TransLink’s winter service changes start December 15

Winter is almost here, and so are TransLink’s winter service changes!


NEW trips on the 49, 410, 555 and C28 to reduce overcrowding. This is made possible by shifting service hours from routes with low customer demand. 

Bigger vehicles on the 188 and C98 serve more customers; conventional buses replace community shuttles on these growing routes.

10 NEW stops for the 116, to better serve Burnaby’s growing Big Bend industrial area.

The 404 now ends at Riverport Recreation Complex; passengers travelling to or from the Ladner Exchange can access multiple travel options for various destinations.

Visit our Facebook page for more details on how you can enter to win one of three prizes from December 1 to 22. Every morning by 9 am, a clue will be posted to help you find the Snowman icon on the service changes page. Once you solve the clue, click the Snowman to enter the contest. 

Using transit this holiday season?

A reminder that holiday schedules are in place on Thursday, December 25; Friday, December 26; and Thursday, January 1. 

Taking transit to ring in the New Year? On Wednesday, December 31, enjoy free rides on all TransLink transit services from 5pm right through until the last trip. Plan your trip before you go, and check for extended schedules on some routes, using TransLink’s Trip Planner.

For more information, check out Check your route before you go!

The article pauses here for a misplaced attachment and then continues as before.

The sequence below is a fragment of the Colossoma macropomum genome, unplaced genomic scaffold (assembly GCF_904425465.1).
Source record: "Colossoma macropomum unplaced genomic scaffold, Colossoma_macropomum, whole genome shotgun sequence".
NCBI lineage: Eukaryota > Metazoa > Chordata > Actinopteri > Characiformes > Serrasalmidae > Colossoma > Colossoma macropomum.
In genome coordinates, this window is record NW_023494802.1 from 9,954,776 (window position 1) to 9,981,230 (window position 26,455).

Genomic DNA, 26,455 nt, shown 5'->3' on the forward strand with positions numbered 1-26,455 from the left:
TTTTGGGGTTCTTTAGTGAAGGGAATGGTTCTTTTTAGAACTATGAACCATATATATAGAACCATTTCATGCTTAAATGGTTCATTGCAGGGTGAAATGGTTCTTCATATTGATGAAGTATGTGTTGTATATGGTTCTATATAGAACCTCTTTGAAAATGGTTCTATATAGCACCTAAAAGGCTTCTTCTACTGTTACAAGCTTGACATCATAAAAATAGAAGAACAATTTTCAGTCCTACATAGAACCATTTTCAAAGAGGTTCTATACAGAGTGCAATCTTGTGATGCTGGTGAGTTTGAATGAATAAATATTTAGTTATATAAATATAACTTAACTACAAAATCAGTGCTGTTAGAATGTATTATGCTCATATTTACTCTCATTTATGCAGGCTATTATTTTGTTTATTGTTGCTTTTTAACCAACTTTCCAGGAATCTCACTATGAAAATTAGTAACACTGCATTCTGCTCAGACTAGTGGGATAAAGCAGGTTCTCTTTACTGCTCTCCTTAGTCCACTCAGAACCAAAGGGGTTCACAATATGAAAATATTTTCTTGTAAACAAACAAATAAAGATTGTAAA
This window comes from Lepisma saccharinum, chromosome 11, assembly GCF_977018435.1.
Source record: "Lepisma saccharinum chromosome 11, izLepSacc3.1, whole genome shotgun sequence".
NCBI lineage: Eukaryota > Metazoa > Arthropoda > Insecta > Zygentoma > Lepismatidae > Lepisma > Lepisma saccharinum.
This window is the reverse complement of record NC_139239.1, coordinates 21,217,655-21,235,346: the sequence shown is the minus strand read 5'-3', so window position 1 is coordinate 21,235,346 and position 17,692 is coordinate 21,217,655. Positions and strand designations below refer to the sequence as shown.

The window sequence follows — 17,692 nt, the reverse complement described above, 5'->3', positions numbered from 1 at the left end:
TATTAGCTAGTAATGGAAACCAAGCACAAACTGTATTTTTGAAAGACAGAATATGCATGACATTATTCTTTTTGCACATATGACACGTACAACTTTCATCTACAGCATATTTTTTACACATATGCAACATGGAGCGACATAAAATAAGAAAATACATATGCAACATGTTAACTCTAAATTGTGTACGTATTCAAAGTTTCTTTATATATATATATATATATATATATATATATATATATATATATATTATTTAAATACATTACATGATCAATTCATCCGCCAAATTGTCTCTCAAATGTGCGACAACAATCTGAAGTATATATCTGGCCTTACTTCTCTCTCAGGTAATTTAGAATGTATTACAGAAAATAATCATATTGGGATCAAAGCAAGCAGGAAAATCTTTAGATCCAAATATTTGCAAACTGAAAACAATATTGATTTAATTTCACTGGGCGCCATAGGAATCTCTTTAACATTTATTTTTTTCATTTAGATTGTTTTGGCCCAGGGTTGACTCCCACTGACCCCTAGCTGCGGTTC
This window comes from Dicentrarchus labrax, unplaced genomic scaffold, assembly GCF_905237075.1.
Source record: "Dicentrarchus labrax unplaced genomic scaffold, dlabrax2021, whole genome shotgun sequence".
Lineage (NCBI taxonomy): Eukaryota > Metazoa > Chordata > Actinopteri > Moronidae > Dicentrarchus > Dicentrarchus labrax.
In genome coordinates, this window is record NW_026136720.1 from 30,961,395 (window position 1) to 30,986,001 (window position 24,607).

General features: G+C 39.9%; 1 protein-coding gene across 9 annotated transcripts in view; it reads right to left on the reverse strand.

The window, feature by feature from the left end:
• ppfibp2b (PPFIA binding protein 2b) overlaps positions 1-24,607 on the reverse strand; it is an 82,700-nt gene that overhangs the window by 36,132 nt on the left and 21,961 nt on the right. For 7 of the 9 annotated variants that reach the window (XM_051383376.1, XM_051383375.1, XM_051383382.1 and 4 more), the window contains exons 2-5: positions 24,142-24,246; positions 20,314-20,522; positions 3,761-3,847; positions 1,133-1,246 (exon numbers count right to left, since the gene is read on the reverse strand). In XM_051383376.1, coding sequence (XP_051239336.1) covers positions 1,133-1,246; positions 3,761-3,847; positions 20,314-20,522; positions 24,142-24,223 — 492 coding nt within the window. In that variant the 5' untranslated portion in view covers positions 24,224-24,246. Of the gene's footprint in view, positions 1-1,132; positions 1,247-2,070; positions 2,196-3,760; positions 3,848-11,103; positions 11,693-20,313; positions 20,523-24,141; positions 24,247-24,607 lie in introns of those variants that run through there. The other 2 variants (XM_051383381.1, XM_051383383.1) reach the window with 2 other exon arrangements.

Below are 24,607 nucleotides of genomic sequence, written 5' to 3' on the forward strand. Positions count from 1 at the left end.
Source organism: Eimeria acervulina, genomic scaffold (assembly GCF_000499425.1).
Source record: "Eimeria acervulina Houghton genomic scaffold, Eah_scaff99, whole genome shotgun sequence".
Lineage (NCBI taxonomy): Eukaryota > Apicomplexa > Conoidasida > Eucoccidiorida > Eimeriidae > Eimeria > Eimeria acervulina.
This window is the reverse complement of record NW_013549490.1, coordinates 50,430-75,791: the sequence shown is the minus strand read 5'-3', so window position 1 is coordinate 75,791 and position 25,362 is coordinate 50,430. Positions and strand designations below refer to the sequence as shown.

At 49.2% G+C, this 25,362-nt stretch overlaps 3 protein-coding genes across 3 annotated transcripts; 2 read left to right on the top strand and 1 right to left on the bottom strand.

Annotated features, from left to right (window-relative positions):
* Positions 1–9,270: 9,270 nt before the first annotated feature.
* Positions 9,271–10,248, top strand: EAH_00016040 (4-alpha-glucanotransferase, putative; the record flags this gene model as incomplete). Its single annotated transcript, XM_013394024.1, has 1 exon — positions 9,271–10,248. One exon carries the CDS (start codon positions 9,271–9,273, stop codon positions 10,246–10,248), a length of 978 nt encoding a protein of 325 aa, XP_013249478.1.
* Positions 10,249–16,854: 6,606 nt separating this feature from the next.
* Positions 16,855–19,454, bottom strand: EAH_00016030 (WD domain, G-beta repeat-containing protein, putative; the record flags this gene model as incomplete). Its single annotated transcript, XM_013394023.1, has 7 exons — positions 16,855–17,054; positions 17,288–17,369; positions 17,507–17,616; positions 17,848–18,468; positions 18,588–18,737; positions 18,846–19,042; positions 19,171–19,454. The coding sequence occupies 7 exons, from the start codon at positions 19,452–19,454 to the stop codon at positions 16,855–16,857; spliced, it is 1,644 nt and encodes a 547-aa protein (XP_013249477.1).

More in News

Vancouver's bicycle sharing grows as 15 new stations installed

Mobi bicycle by Shaw Go in Vancouver. Photo by Christopher Porter from Flickr Creative Commons

International Women's Day Concert celebrates female musicians who turned tragedy into triumph

Every March 8, on International Women's Day, we hear about the achievements of brilliant, talented women around the world. But how often do we learn about the physical and mental disabilities or...

Deputy Provincial Health Office and Vancouver Police Sergeant Call Addiction a Health Problem, not a Criminal One

An evening panel focused on addressing the opioid overdose crisis: a public health disaster that saw almost 1,500 deaths provincially in 2017.
Speak up about this article on Facebook or Twitter. Do this by liking Vancouver Observer on Facebook or following us @Vanobserver on Twitter. We'd love to hear from you.